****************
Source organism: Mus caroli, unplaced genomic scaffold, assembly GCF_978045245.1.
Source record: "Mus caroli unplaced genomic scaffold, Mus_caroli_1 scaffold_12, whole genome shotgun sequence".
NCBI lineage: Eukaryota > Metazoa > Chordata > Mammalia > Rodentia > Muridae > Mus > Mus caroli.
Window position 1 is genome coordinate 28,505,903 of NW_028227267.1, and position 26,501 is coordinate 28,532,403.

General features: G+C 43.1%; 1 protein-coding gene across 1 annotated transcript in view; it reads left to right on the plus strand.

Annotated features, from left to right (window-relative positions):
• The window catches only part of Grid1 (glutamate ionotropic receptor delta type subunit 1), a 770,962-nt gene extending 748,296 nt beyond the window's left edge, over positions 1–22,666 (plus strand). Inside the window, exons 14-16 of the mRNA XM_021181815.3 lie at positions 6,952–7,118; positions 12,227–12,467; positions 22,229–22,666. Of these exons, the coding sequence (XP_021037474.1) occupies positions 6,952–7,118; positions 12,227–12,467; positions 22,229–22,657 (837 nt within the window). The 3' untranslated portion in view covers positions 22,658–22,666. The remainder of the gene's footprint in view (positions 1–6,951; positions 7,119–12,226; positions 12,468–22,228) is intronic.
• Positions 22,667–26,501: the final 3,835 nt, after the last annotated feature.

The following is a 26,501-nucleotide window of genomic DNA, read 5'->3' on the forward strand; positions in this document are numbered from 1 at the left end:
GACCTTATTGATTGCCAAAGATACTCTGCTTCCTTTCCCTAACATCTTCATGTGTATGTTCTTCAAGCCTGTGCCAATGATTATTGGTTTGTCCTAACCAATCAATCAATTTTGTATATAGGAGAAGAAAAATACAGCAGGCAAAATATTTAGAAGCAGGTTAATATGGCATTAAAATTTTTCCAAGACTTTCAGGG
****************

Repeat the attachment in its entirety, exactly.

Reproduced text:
Source organism: Mus caroli, unplaced genomic scaffold, assembly GCF_978045245.1.
Source record: "Mus caroli unplaced genomic scaffold, Mus_caroli_1 scaffold_12, whole genome shotgun sequence".
NCBI lineage: Eukaryota > Metazoa > Chordata > Mammalia > Rodentia > Muridae > Mus > Mus caroli.
Window position 1 is genome coordinate 28,505,903 of NW_028227267.1, and position 26,501 is coordinate 28,532,403.

General features: G+C 43.1%; 1 protein-coding gene across 1 annotated transcript in view; it reads left to right on the plus strand.

Annotated features, from left to right (window-relative positions):
• The window catches only part of Grid1 (glutamate ionotropic receptor delta type subunit 1), a 770,962-nt gene extending 748,296 nt beyond the window's left edge, over positions 1–22,666 (plus strand). Inside the window, exons 14-16 of the mRNA XM_021181815.3 lie at positions 6,952–7,118; positions 12,227–12,467; positions 22,229–22,666. Of these exons, the coding sequence (XP_021037474.1) occupies positions 6,952–7,118; positions 12,227–12,467; positions 22,229–22,657 (837 nt within the window). The 3' untranslated portion in view covers positions 22,658–22,666. The remainder of the gene's footprint in view (positions 1–6,951; positions 7,119–12,226; positions 12,468–22,228) is intronic.
• Positions 22,667–26,501: the final 3,835 nt, after the last annotated feature.

The following is a 26,501-nucleotide window of genomic DNA, read 5'->3' on the forward strand; positions in this document are numbered from 1 at the left end:
GACCTTATTGATTGCCAAAGATACTCTGCTTCCTTTCCCTAACATCTTCATGTGTATGTTCTTCAAGCCTGTGCCAATGATTATTGGTTTGTCCTAACCAATCAATCAATTTTGTATATAGGAGAAGAAAAATACAGCAGGCAAAATATTTAGAAGCAGGTTAATATGGCATTAAAATTTTTCCAAGACTTTCAGGG